Organic Insights - Spring 2022

6 / Organic Insights / Spring 2022

celebrating 30 years!

What we thought would be a slow trickle has turned into a steady stream of certified operators clocking up their 30-year milestone! We continue to celebrate the commitment of our industry ‘veterans’ across Australia.

Gabriel Jimenez / Unsplash

THE BRA IN FAMILY IN THE YEAR 1950 BOUGHT THE MOUNT VITE VITE FARM. This third-generation family farmwas converted to organic in the 1980’s by David and Gary Brain. They were encouraged to go organic with advice from the late Rod May and Alex Podolinsky, along with NASAA Organic's current Chair, TimMarshall and many others with their knowledge and experience.

We are still learning about soil health, biological indicators, ratios, synergies, CO2, pH, humus content, microzia content, bacteria and funghi, brix levels, fertility aerobic ratio, carbon nitrogen ratio, deficiencies and balance. Effective beneficial plant species rotations over 5 years, for example, are pasture, oilseed, legume, cereal and green manure. Consideration should be given to planning ahead, companion planting and multi- combinations, and assessing how this will affect grazing livestock, and the dung beetle cycle. Since the early 2000’s, Mount Vite Organic has been breeding organic Poll Merino stud rams and Poll Charolais stud bulls. Sourcing quality organic seed stock – both plant and animal – has been a major challenge, according to David. David ran a comparative analysis on sourced rams that he undertook over a 15-year period, which showed a much greater stock loss of animals brought in.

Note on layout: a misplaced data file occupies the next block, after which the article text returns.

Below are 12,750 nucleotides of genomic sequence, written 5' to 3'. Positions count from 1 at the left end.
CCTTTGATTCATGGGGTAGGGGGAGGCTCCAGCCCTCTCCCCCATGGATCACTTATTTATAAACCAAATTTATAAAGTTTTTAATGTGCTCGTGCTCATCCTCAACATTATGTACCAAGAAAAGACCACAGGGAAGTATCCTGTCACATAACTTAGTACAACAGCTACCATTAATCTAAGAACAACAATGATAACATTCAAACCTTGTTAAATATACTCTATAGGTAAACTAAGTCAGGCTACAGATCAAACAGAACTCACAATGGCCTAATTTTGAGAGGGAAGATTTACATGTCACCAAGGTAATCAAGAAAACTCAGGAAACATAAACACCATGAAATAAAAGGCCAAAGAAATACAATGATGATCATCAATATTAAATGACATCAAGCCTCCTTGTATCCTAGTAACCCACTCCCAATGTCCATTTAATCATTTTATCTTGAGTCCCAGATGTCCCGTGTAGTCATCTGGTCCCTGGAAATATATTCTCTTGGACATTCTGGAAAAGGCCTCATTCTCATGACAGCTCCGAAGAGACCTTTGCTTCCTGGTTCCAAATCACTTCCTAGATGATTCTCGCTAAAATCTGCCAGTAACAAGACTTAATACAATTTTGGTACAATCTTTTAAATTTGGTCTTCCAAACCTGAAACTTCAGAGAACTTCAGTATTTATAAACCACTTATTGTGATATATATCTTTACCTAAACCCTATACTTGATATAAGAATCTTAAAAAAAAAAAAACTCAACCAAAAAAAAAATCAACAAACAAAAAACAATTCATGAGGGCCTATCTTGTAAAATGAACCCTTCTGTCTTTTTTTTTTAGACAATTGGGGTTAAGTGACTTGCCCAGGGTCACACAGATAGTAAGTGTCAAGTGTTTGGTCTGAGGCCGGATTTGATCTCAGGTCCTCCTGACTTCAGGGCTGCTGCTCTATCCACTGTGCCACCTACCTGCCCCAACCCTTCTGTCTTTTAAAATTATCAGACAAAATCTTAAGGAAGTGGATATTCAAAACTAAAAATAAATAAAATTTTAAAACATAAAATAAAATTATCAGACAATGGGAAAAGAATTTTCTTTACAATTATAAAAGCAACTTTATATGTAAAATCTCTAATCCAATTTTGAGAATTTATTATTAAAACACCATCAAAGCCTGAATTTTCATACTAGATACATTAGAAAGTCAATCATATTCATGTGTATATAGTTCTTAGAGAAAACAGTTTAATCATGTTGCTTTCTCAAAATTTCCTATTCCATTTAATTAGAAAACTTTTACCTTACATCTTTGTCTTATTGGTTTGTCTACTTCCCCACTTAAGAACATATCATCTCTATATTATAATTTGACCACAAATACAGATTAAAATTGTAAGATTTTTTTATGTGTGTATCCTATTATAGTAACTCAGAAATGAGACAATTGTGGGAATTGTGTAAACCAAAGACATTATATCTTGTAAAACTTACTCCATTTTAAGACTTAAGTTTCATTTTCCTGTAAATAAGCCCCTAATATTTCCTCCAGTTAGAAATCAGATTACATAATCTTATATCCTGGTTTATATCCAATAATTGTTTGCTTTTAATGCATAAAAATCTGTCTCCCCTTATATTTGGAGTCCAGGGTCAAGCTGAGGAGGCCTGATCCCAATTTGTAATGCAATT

Since 2020, David, Luke, Danielle, Hamish and Alexander have been running the farm eco-system, with assistance from Peter and Deb. Over the last 5-6 decades in this region, there has been a wide variation of food and fibre growing, from using high input nitrogenous fertilisers, herbicides and pesticides, to organic biodynamic farming methods. Organic production concentrates on quality, not just quantity, and only uses beneficial methods and inputs. There are major differences between organic and conventional farming. One works with nature and the other works against it, which is similar to what we did before 1980. For example, the reason unwanted weeds grow – in our experience – is bare soil, overgrazing, nil or minimal beneficial plant species competition and low diversity. Then, in most examples and cases, broad leaf scotch and variegated thistles grow. Nature’s way to stop overgrazing and bareness.

Made with FlippingBook flipbook maker